Ready to push on…it’s cold!

Hi, Richard and David, calling in from Camp 26 – situated: 68º 49’ 3” N, 93º 30’ 7” W. It is Wednesday evening—we think; just after 9 o’clock.

A really cold day today. A day of very little wildlife. Only a couple of ravens. That was it. Barrenness aside, what really continues to strike us, is just how flat this part of the Arctic is and the many confusing tricks of perspective, distance and depth perception this odd feature plays upon our eyes, as if it was conspiring to confuse us in concert with the light.

Out here in the flatness, a mere boulder the size of a shoebox will fool you, looking instead, like a significant landmark. Trying to judge the distance to these little shoebox-sized shapes is, well, another thing entirely. At times they appear to be a hundred yards away, other times they loom large and very near. Neither is ever true, nor accurate. 

Much of the day’s progress was bought and paid for, via the perpetual tug-of-war between being too hot, then suddenly, becoming too cold. Sometimes, it is just easier to keep going, as opposed to trying to stick to our usual routine of stopping to rest, hydrating and eating, to recharge. Working hard as we were, the body heat built up quickly. It’s all a bit of a dance, really, between repeated bouts of layering clothing, on or off, or zipping up or down, to vent off or not to escape being too hot, the next minute being too cold. You begin to want to avoid the inevitable bouts of chill that set in mere minutes after stopping, even for the shortest time. So…you keep going.

Richard and I put in a strong 18 kilometres, breaking trail over crusty snow; a snow beginning to show signs of turning it’s own corner towards Spring. The thermometer hasn’t climbed much over -30C lately. But, it’s the wind here in the Arctic, that is the factor now. When it blows it can easily drive temperatures into dangerous territory. Today, it was fairly light and relatively kind. The sun broke out too, for a brief period, putting its shine on everything…spirits included.  But, it has to be said, it’s still very cold. A bit of a chill, as it were.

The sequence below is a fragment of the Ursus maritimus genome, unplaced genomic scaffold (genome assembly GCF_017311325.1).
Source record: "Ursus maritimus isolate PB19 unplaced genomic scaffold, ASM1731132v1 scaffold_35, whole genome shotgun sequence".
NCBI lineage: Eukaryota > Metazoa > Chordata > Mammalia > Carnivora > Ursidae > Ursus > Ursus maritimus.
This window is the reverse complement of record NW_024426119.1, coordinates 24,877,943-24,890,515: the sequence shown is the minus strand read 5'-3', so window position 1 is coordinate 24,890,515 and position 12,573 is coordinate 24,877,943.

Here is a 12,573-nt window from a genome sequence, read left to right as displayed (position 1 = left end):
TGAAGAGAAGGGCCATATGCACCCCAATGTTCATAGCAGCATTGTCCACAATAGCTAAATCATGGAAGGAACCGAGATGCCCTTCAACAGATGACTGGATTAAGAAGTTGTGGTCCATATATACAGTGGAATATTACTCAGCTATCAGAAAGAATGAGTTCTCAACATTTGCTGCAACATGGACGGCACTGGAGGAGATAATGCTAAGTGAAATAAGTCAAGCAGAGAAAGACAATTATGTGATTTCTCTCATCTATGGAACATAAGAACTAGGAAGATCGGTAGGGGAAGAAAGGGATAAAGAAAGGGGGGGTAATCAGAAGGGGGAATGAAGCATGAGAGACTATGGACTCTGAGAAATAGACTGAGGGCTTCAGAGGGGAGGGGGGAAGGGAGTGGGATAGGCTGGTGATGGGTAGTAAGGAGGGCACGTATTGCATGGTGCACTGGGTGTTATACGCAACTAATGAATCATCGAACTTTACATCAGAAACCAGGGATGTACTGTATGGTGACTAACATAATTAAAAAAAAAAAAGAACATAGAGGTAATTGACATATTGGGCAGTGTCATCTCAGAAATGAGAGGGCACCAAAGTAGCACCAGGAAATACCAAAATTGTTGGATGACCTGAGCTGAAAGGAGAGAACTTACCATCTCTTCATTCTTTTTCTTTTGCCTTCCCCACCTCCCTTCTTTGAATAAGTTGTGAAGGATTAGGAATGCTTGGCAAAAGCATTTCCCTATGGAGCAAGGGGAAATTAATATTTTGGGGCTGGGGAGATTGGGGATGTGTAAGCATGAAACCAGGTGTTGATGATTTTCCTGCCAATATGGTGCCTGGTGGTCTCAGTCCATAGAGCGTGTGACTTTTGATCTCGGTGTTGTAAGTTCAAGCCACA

Stove’s on again in the tent tonight — not all night obviously. It is on just to drive the chill off and to get some hot drink down, before we scrape the frost and ice off of the outside of the sleeping bags. There’s obviously a bit of condensation that forms during the night from your breath when it is this cold. That calls for a simple remedy. When we wake in the morning we take the bags out and drape them over the sleds. The condensation turns to ice…you brush the ice off… and presto, the bag is good to go again.

In retrospect, a very significant day. We are likely now within 2 to 3 kilometres range of the western coast of the Boothia Peninsula —roughly 50 kilometres, as the crow flies, from Pointe de la Guiche.

Rather than push it too hard, Richard and I decided to pull up short. We had done a lot. We also wanted to camp, rest, warm up, best as can, do a bit of, ‘M&R’ on hands and feet (maintenance and repair) and prepare ourselves for the two to three days journey to Point de la Guiche. This leg of our expedition will entail skiing, with our still heavy sleds across a very large, very flat expanse of ice and terrain.

The weather forecast as it stands, is for the cold to continue. As always, out here, wind will be the issue. If it blows up a bit too much, the feel-like temperatures will plummet to minus 40C below, or more. 

It would appear that we are to have  ‘lightish’ winds over the next few days and we hope that continues. We are definitely in our last few days. We’re both feeling good. We’re ready to push on.  

David and Richard